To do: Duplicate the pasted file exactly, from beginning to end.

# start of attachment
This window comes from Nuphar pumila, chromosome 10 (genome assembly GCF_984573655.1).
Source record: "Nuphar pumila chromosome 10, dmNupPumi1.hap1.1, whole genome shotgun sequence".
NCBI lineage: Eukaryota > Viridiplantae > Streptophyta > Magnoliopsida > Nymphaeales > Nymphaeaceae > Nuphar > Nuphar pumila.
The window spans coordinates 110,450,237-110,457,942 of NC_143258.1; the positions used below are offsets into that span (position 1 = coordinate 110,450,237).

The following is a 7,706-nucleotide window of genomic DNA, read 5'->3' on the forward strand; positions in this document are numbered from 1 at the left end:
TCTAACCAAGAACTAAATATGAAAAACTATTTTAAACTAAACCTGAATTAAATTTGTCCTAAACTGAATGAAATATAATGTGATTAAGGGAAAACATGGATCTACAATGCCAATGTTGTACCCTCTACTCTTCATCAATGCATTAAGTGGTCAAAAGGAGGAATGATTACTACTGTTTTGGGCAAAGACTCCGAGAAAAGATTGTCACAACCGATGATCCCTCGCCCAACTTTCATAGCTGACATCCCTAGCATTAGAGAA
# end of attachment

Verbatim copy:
This window comes from Nuphar pumila, chromosome 10 (genome assembly GCF_984573655.1).
Source record: "Nuphar pumila chromosome 10, dmNupPumi1.hap1.1, whole genome shotgun sequence".
NCBI lineage: Eukaryota > Viridiplantae > Streptophyta > Magnoliopsida > Nymphaeales > Nymphaeaceae > Nuphar > Nuphar pumila.
The window spans coordinates 110,450,237-110,457,942 of NC_143258.1; the positions used below are offsets into that span (position 1 = coordinate 110,450,237).

The following is a 7,706-nucleotide window of genomic DNA, read 5'->3' on the forward strand; positions in this document are numbered from 1 at the left end:
TCTAACCAAGAACTAAATATGAAAAACTATTTTAAACTAAACCTGAATTAAATTTGTCCTAAACTGAATGAAATATAATGTGATTAAGGGAAAACATGGATCTACAATGCCAATGTTGTACCCTCTACTCTTCATCAATGCATTAAGTGGTCAAAAGGAGGAATGATTACTACTGTTTTGGGCAAAGACTCCGAGAAAAGATTGTCACAACCGATGATCCCTCGCCCAACTTTCATAGCTGACATCCCTAGCATTAGAGAA